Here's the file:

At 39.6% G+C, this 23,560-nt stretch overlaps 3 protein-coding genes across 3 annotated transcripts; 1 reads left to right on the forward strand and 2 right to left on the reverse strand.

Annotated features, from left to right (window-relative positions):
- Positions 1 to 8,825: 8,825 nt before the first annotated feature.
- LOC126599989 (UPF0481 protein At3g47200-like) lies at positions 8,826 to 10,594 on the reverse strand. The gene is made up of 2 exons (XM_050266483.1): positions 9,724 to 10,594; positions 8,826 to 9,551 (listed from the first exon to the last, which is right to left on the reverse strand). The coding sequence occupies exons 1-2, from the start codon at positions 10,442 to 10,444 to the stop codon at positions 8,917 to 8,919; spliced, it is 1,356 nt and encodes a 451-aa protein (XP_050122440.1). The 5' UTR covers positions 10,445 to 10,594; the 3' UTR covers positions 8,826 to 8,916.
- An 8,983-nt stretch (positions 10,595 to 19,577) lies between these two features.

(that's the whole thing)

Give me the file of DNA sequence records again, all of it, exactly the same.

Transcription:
At 39.6% G+C, this 23,560-nt stretch overlaps 3 protein-coding genes across 3 annotated transcripts; 1 reads left to right on the forward strand and 2 right to left on the reverse strand.

Annotated features, from left to right (window-relative positions):
- Positions 1 to 8,825: 8,825 nt before the first annotated feature.
- LOC126599989 (UPF0481 protein At3g47200-like) lies at positions 8,826 to 10,594 on the reverse strand. The gene is made up of 2 exons (XM_050266483.1): positions 9,724 to 10,594; positions 8,826 to 9,551 (listed from the first exon to the last, which is right to left on the reverse strand). The coding sequence occupies exons 1-2, from the start codon at positions 10,442 to 10,444 to the stop codon at positions 8,917 to 8,919; spliced, it is 1,356 nt and encodes a 451-aa protein (XP_050122440.1). The 5' UTR covers positions 10,445 to 10,594; the 3' UTR covers positions 8,826 to 8,916.
- An 8,983-nt stretch (positions 10,595 to 19,577) lies between these two features.